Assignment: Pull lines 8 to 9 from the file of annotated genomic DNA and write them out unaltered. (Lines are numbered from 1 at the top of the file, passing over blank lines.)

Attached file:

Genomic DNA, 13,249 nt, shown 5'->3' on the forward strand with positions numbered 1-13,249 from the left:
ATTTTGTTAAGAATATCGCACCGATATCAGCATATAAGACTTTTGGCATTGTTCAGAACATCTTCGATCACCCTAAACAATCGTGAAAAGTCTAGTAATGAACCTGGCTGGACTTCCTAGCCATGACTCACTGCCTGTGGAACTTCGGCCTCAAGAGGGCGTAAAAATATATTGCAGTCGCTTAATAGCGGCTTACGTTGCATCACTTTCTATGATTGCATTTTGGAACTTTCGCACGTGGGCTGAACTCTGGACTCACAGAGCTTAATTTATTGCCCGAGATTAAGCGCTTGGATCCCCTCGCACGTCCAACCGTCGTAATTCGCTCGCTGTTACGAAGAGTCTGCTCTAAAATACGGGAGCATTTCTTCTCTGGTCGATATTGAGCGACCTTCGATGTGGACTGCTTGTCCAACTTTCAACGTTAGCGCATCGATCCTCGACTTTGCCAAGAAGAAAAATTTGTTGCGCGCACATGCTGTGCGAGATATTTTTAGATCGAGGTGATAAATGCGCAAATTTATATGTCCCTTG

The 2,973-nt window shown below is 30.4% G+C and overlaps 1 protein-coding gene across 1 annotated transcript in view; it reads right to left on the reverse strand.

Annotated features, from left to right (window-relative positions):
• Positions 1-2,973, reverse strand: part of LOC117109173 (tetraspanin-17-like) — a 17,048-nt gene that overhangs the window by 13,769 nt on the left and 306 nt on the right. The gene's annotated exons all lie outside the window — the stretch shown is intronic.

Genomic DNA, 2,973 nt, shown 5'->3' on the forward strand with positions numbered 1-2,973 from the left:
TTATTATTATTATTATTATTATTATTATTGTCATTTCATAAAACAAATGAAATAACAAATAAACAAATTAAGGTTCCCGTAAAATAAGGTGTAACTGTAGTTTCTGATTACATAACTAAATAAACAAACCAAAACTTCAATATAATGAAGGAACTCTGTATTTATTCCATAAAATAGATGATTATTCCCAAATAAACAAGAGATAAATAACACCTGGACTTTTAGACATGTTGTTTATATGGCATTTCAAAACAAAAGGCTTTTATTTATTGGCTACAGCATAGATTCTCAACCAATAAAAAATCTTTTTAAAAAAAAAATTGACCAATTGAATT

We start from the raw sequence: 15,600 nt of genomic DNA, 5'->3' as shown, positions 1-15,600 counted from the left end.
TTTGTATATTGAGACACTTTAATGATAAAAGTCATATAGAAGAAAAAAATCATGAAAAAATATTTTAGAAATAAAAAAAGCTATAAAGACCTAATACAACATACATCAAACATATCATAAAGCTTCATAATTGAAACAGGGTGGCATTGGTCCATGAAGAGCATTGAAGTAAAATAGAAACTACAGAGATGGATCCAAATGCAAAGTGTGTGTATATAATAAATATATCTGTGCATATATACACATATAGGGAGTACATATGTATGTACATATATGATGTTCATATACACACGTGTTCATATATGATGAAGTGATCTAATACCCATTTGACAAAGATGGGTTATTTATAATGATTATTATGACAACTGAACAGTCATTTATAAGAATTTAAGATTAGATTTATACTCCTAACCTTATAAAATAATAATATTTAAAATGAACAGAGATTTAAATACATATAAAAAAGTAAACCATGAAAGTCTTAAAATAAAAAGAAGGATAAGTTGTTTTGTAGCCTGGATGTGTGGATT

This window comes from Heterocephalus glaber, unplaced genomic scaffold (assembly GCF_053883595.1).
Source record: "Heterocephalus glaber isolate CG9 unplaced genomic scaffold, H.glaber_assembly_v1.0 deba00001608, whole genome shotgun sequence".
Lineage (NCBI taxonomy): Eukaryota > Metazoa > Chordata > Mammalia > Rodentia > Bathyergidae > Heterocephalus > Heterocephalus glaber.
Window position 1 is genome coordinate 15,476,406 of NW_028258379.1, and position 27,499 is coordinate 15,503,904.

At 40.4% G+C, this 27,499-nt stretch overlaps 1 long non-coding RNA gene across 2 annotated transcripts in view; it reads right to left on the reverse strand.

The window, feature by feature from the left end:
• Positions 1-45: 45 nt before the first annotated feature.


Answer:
We start from the raw sequence: 15,600 nt of genomic DNA, 5'->3' as shown, positions 1-15,600 counted from the left end.
TTTGTATATTGAGACACTTTAATGATAAAAGTCATATAGAAGAAAAAAATCATGAAAAAATATTTTAGAAATAAAAAAAGCTATAAAGACCTAATACAACATACATCAAACATATCATAAAGCTTCATAATTGAAACAGGGTGGCATTGGTCCATGAAGAGCATTGAAGTAAAATAGAAACTACAGAGATGGATCCAAATGCAAAGTGTGTGTATATAATAAATATATCTGTGCATATATACACATATAGGGAGTACATATGTATGTACATATATGATGTTCATATACACACGTGTTCATATATGATGAAGTGATCTAATACCCATTTGACAAAGATGGGTTATTTATAATGATTATTATGACAACTGAACAGTCATTTATAAGAATTTAAGATTAGATTTATACTCCTAACCTTATAAAATAATAATATTTAAAATGAACAGAGATTTAAATACATATAAAAAAGTAAACCATGAAAGTCTTAAAATAAAAAGAAGGATAAGTTGTTTTGTAGCCTGGATGTGTGGATT